The FBI estimates the organizational amount lost to Business Email Compromise between October 2013 and February 2016 to be $2.3 Billion.  Since January 2015, the FBI has seen a 270 percent increase in identified victims and exposed loss! Keep in mind, this is only the amount of loss actually reported.  Many businesses remain quiet and never report their losses for fear of public reputation damage.

Know Be 4Luckily, the risk of becoming a victim to this type of crime, as well as other email and web based threats can be reduced.  A modern and evolving layered security infrastructure is extremely important.  It cannot and should not be overlooked.  However, the most effective and most overlooked method to reduce your risk of becoming a cybercrime victim is effective and measurable End User Security Awareness Education.

While we constantly stress the importance of Vulnerability and Patch Management, this does not just apply to your technology.  User vulnerability levels need to be assessed in order to gauge their likelihood of falling prey to a Phishing email and other criminal scams.  This activity is most effective when supplemented with required security awareness training.  This is where it sometimes gets tricky.  The simulated phishing campaigns and security awareness training requirements must apply to ALL employees, up to and including the President and CEO.

Identifying your employee vulnerability baseline is an important and effective step toward lowering your overall risk profile, as well as empowering your workforce to always be on the lookout for malicious and criminal activity that can threaten your business.

So, Yes… It is OK to ignore the CEO’s request when it cannot be verified it is truly the request of the CEO.  When the business is on the line, they will thank you for your due diligence.

How vulnerable are your users?  How likely are they to fall prey to becoming a victim?  How have you taken steps to get data to support your answers to those questions?  When performing these employee vulnerability baseline assessments, we have already seen as high as a 75% failure rate for the initial Phishing test.  Launching an effective awareness solution that allows you to measure risk and track improvements is a critical first step in lowering your employee vulnerability risk, making your organization less likely to become a victim of cybercrimes such as CEO Fraud, Business Email Compromise, and Ransomware.

Contact Keller Schroeder today to find out how we can help you implement solutions that effectively reduce your employee vulnerability risk through ongoing security awareness training and testing.


Microsoft Goes Cross Platform?

Microsoft LogoEric Maurer  – [Consultant – Applications Solutions Group]

Things have been changing recently within the Microsoft ecosystem.  You no longer have to decide to be a Microsoft shop or embrace anything but Microsoft. They are fulfilling their original promise for .NET to be a platform that can be written anywhere and run anywhere. Microsoft has now embraced open source, blurring the lines between the two camps.  At a recent user group meeting, I talked to users who were running Linux Bash on Windows 10, installing Microsoft SQL server on Linux, and developing iOS and Android applications using C#.  You can also now run Linux on Azure, and since the .NET Core has been open sourced, you can now run ASP.NET on Linux or Mac as well.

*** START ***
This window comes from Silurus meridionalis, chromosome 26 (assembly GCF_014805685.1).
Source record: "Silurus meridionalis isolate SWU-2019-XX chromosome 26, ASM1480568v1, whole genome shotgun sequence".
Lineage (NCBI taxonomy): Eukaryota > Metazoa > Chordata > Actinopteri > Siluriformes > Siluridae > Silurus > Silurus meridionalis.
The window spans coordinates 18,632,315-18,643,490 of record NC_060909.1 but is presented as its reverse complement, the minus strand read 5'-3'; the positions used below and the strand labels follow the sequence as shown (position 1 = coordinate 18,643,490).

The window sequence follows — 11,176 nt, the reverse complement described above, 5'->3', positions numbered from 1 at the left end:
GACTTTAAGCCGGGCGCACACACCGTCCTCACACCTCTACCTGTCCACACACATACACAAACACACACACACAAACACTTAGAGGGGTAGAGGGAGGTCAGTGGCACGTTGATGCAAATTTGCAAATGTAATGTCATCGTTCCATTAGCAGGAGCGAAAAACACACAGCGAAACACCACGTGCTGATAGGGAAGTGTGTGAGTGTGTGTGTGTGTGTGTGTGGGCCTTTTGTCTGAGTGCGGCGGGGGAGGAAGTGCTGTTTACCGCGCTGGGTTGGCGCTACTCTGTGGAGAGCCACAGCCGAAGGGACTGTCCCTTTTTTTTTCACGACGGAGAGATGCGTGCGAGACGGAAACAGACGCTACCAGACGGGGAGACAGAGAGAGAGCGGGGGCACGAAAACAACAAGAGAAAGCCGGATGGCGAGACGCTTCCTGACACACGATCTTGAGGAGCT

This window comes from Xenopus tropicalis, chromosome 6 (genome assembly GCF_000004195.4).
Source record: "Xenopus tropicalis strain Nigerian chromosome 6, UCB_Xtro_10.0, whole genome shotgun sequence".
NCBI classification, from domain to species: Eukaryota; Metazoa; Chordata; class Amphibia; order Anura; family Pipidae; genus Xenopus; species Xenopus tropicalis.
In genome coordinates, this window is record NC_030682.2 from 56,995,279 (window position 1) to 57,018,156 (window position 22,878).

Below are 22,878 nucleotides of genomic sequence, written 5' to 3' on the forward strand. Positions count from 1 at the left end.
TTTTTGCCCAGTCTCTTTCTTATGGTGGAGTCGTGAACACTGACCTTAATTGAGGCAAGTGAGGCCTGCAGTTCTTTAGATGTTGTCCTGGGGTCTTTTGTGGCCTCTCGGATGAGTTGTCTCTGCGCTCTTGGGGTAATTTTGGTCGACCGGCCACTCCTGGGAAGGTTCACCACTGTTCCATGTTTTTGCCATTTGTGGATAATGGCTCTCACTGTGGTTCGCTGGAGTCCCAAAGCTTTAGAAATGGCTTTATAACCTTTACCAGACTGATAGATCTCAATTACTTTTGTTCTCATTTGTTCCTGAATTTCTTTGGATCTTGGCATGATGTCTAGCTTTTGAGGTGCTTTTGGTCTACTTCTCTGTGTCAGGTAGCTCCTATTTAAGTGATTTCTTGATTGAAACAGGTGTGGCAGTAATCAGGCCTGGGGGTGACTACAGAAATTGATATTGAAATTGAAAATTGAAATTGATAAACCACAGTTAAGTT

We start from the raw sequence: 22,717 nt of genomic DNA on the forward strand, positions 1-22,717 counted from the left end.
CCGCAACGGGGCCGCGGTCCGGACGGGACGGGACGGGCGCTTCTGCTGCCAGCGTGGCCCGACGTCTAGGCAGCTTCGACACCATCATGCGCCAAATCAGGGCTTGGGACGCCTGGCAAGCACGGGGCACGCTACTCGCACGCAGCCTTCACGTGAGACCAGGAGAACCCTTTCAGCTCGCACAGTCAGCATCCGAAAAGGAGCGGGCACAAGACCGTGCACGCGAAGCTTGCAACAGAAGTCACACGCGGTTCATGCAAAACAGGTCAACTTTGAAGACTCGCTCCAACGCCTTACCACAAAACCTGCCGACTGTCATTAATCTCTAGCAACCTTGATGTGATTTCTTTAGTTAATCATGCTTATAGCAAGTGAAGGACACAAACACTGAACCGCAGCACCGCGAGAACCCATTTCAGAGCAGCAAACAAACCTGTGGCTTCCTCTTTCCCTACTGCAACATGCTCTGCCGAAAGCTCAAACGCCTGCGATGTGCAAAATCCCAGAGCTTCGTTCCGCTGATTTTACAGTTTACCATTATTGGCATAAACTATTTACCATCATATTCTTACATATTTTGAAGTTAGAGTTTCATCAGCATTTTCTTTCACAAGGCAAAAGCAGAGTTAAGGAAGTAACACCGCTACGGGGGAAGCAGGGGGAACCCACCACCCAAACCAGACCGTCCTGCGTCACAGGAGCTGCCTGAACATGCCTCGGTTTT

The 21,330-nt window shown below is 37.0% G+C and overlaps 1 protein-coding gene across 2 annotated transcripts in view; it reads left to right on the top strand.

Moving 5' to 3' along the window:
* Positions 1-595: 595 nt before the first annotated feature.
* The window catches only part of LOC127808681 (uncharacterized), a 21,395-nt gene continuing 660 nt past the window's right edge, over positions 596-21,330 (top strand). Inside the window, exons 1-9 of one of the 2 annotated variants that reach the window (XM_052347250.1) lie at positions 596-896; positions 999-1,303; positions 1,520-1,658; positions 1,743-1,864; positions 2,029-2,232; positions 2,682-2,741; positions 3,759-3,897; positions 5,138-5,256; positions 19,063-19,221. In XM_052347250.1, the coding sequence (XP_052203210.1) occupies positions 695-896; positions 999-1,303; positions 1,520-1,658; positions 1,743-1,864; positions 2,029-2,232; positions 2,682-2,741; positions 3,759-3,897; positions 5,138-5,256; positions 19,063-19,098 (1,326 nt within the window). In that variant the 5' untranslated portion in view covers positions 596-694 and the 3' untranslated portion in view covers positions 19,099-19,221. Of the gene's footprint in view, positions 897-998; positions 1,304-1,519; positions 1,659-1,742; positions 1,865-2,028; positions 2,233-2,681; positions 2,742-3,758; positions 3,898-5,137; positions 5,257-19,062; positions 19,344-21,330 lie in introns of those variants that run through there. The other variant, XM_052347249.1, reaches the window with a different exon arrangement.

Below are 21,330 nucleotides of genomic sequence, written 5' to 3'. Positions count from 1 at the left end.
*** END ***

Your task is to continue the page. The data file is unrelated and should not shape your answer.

Being a mobile developer, I was ecstatic to learn of their newest acquisition and open source release: Xamarin.

What is Xamarin?xamarin-logo

No, Xamarin is not the latest drug being pushed on late night commercials. It is a software company that allows you to deliver native iOS, Android, and Windows apps using your existing .NET skills, teams, and code. Xamarin was founded over four years ago with a mission to make native mobile development fast and easy. They wanted to allow C# developers to share their code across platforms to reach billions of devices. Those four years have been highly successful for them, as they boast having over 1.3 million developers and 15,000 companies using their software to develop apps across the Apple, Google, and Microsoft ecosystems.

Rumors have been circulating for years about a Microsoft acquisition of Xamarin. First, they worked together to create tight integration with Visual Studio, and Microsoft undoubtedly helped develop the Mono framework now maintained by Xamarin, if only unofficially.  Next, they worked together to offer a limited Start Edition free with Visual Studio and discounts and training through Xamarin University for MSDN subscribers.  Yet they stayed two separate companies until February 24, 2016, when Microsoft announced it had signed an agreement to acquire Xamarin.

NATIVE, EVERYWHERE, and now OPEN SOURCE

xamarin-joins-microsoft

Why Xamarin?

Keller Schroeder has been using Xamarin for over three years and has employed it to develop apps for iOS, Android, and Window Phone. Xamarin enables us to take advantage of the productivity and power of .NET and to use C# to write to the full set of native APIs and mobile capabilities provided by each device platform. Depending on how you architect your solution, you can realistically obtain 80% or more code reuse between apps. Having one code base reduces the chance for errors and makes same day deployments much more feasible. It also allows for a faster ramp up for new developers and makes maintenance much easier, as changes often only need to be made in one place. Xamarin is also dedicated to providing same day updates with new iOS and Android releases so new features are available at the same time as they are to native developers.